NEW YORK (

TheStreet

) -- John Hendricks, manager of the

Hartford Inflation Plus Fund

(HIPAX) - Get Report

, says investors should hold Treasury inflation-protected securities, or TIPS, in case policymakers can't control inflation.

The fund has risen 19% in the past year, better than 76% of its peers. It has returned 6.8% annually, on average, during the past three years, better than 89% of its rivals in the inflation-protection bond category.

Welcome to

TheStreet.com's

Fund Manager Five Spot, where America's top mutual fund managers give their best views on fixed income and the economy in five questions.

What is your view on inflation?

There appears to be growing disagreement within the Federal Reserve about the future path of monetary policy. Fed governors are acutely aware of the potential for overly expansive fiscal and monetary policy to translate into higher inflation in the future. If, for example, the dollar continues to decline in value, it may complicate the Fed's ability to maintain low interest rates and simultaneously prevent inflation expectations from rising.

In the near term, the combination of rising unemployment, falling wages and global slack will likely keep inflation in check. The tendency of policymakers, both monetary and fiscal, to overstay their welcome raises the risk of higher inflation, particularly if growth trends surprise to the upside globally.

How do TIPS work?

TIPS are issued and backed by the full faith and credit of the U.S. government. These securities have the highest credit-quality ratings issued. They are designed to provide investors with a "certain" real return. This is accomplished by adjusting the principal of TIPS for inflation. The adjustment is based on movements in the Consumer Price Index, which is a broad inflation index. Another attractive feature of TIPS is that at maturity, investors receive the adjusted principal or the original principal, whichever is greater.

What are the benefits for accessing this asset class through an actively managed mutual fund?

Mutual funds that invest in TIPS are one way to access the asset class. We believe that an actively managed fund allows us to manage interest-rate risk. In addition, we seek to generate additional performance by investing in other asset classes, such as nominal Treasuries, while still maintaining a high allocation to TIPS.

Where are you seeing the best value along the curve?

Active management allows us to take advantage of steepening or flattening yield curve trends. Real yields on short-maturity TIPS are historically low. In fact, real yields are actually negative at the moment for some short TIPS issues. Given our outlook on the near-term prospects for inflation and the recent steepening of the curve, we see greater value further out on the curve at this time.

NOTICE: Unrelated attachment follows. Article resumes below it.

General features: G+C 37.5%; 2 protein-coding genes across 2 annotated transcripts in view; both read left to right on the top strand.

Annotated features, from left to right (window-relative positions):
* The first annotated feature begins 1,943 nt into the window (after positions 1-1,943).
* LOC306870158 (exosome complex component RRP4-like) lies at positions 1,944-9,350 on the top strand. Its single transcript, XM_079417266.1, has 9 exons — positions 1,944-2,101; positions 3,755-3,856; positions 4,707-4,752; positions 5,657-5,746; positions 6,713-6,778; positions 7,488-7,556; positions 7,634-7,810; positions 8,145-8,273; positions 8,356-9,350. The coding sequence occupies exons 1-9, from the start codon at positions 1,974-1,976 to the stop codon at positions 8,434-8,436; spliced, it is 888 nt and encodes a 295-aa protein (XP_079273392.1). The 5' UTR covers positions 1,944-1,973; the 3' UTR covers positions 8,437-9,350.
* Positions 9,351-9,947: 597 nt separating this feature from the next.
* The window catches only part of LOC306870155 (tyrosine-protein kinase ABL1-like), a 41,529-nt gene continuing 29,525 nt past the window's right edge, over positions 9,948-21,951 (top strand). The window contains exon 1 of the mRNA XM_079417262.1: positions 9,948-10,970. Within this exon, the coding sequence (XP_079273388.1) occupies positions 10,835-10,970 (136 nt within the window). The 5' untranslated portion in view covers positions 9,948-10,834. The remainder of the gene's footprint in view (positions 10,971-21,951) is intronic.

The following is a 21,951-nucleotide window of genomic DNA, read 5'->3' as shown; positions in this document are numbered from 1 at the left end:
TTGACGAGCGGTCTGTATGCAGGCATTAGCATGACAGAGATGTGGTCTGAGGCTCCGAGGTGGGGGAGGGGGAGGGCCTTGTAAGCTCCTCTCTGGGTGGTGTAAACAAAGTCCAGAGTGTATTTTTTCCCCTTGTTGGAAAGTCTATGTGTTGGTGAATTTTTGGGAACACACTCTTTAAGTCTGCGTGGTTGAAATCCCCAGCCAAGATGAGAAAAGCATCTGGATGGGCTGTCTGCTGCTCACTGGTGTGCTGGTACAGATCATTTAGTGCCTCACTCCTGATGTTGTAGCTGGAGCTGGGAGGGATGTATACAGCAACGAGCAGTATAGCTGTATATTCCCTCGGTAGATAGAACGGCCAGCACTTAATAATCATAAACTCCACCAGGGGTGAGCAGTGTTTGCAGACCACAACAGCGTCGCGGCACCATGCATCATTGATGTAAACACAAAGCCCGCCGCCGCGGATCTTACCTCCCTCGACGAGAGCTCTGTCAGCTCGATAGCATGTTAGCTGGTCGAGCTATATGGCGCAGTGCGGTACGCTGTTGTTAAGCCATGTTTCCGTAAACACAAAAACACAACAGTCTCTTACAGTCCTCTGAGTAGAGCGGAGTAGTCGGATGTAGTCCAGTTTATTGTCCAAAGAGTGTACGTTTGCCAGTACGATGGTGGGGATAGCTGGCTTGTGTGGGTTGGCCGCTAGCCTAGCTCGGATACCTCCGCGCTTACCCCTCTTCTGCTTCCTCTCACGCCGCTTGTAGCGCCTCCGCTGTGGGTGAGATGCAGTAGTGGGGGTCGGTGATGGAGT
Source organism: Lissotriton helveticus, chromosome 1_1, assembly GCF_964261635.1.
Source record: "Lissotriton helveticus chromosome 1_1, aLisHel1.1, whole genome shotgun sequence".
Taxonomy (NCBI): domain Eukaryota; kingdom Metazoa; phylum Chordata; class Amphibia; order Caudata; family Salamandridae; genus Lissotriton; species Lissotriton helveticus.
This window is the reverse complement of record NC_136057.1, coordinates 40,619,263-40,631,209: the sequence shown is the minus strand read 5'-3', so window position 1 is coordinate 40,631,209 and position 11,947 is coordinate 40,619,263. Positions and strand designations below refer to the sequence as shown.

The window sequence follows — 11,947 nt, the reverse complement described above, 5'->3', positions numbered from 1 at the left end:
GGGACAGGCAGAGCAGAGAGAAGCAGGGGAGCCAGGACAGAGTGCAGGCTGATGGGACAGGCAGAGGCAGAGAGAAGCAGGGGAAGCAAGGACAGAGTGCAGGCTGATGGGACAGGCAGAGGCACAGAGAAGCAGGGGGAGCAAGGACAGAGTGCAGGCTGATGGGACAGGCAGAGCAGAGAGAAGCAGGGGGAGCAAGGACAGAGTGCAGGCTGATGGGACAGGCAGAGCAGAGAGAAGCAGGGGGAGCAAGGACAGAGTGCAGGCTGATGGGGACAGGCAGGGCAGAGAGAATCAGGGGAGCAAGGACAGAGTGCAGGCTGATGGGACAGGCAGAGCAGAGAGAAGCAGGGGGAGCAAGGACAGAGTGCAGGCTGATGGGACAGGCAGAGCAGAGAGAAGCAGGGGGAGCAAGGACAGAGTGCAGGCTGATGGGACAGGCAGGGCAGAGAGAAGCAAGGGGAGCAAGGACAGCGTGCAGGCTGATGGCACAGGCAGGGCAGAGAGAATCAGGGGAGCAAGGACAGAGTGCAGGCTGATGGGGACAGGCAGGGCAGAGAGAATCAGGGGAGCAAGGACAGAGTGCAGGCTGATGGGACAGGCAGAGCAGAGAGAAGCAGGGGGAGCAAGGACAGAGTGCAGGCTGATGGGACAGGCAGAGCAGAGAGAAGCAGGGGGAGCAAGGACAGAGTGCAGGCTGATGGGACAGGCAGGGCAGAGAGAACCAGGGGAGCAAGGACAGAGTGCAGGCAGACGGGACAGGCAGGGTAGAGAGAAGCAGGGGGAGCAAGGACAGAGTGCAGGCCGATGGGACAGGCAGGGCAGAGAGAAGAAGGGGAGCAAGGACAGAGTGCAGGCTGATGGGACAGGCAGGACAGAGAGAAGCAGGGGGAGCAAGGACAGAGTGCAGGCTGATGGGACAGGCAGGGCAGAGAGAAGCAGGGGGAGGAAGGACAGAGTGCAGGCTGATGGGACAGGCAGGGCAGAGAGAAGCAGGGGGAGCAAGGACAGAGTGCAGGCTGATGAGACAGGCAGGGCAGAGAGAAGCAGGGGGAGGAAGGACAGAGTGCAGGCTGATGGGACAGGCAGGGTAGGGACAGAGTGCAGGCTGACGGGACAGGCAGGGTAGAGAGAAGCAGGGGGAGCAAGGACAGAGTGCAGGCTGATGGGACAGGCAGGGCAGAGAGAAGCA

What is your outlook for TIPS?

Our greatest concern going forward is the absolute level of real yields. Real yields across the board are historically low. The level is worrisome when considered in the context of a global economy that is recovering more quickly than expected and central banks that are committed to exceptionally low interest rates. When the Fed decides to reverse course, the move will not likely be incremental as it has been in the past. The Fed recently referenced three factors for keeping rates low. No surprise, two of the three factors were about inflation. This is something we continue to monitor very closely. With that said, we still believe that an allocation to the TIPS asset class may help investors mitigate long-term inflation risk as well as diversify a portfolio.

-- Reported by Gregg Greenberg in New York

.

Before joining TheStreet.com, Gregg Greenberg was a writer and segment producer for CNBC's Closing Bell. He previously worked at FleetBoston and Lehman Brothers in their Private Client Services divisions, covering high net-worth individuals and midsize hedge funds. Greenberg attended New York University's School of Business and Economic Reporting. He also has an M.B.A. from Cornell University's Johnson School of Business, and a B.A. in history from Amherst College.